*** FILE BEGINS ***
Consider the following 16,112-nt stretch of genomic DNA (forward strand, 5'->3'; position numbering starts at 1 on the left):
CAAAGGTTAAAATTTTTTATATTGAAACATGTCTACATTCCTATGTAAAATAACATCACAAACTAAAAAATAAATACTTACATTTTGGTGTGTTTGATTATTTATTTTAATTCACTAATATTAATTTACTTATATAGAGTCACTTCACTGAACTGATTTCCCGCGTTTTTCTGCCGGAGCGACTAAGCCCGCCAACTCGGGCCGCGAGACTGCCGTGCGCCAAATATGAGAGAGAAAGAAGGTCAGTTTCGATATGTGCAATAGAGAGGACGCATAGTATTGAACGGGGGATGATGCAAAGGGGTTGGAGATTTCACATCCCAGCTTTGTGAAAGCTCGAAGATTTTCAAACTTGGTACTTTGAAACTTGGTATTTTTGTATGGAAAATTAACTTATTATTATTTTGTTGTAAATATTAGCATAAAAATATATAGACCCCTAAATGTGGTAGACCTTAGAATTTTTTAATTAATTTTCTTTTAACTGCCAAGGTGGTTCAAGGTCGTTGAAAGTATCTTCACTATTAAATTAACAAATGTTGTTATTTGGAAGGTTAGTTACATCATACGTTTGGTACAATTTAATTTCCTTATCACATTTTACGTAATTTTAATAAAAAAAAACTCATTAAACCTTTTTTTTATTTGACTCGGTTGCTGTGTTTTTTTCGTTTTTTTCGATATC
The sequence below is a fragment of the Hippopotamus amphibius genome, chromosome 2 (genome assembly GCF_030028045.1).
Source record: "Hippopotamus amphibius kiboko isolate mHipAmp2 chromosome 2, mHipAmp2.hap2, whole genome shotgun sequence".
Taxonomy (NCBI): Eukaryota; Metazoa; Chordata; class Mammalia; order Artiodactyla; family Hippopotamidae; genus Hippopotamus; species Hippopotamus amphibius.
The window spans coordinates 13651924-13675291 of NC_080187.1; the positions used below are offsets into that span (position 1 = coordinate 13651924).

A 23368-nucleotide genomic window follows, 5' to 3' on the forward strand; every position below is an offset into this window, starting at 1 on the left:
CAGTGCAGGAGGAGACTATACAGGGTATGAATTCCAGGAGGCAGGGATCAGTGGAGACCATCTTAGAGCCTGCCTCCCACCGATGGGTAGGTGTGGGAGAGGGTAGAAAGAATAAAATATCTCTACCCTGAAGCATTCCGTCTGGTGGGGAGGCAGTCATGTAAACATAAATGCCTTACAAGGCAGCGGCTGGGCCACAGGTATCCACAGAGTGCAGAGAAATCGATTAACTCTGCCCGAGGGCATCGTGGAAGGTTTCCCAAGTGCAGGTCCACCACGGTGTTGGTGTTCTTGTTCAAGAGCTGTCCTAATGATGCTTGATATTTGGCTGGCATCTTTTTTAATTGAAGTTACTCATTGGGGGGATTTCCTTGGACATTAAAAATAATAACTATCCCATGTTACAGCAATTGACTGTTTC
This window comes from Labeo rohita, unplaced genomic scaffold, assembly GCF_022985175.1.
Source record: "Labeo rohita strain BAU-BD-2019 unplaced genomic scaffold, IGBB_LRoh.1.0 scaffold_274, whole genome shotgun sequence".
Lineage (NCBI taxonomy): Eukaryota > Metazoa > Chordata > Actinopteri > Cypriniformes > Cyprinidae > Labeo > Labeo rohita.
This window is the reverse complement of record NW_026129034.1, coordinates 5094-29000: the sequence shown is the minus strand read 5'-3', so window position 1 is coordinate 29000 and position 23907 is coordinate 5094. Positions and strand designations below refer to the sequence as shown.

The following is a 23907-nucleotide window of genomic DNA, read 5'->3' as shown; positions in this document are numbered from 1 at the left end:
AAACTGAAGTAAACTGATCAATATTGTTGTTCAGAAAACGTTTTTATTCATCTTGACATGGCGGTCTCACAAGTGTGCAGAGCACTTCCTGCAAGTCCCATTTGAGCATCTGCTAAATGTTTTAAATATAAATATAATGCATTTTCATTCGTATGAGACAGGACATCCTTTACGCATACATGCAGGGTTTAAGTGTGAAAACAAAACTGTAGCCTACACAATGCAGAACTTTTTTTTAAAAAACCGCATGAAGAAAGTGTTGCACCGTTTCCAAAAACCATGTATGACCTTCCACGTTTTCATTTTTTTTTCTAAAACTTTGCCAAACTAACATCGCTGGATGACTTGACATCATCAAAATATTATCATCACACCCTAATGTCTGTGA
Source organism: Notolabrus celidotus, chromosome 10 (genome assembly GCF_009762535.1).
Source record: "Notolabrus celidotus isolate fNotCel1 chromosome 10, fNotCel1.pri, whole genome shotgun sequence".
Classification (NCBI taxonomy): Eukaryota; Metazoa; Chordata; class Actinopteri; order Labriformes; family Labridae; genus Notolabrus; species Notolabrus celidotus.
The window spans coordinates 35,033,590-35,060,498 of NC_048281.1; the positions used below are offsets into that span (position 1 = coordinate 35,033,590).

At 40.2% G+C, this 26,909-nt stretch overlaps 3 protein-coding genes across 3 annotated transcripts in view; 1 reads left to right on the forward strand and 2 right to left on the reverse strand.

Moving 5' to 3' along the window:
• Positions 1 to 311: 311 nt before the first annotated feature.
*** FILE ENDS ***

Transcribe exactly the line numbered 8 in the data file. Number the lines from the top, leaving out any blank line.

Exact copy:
CAGTGCAGGAGGAGACTATACAGGGTATGAATTCCAGGAGGCAGGGATCAGTGGAGACCATCTTAGAGCCTGCCTCCCACCGATGGGTAGGTGTGGGAGAGGGTAGAAAGAATAAAATATCTCTACCCTGAAGCATTCCGTCTGGTGGGGAGGCAGTCATGTAAACATAAATGCCTTACAAGGCAGCGGCTGGGCCACAGGTATCCACAGAGTGCAGAGAAATCGATTAACTCTGCCCGAGGGCATCGTGGAAGGTTTCCCAAGTGCAGGTCCACCACGGTGTTGGTGTTCTTGTTCAAGAGCTGTCCTAATGATGCTTGATATTTGGCTGGCATCTTTTTTAATTGAAGTTACTCATTGGGGGGATTTCCTTGGACATTAAAAATAATAACTATCCCATGTTACAGCAATTGACTGTTTC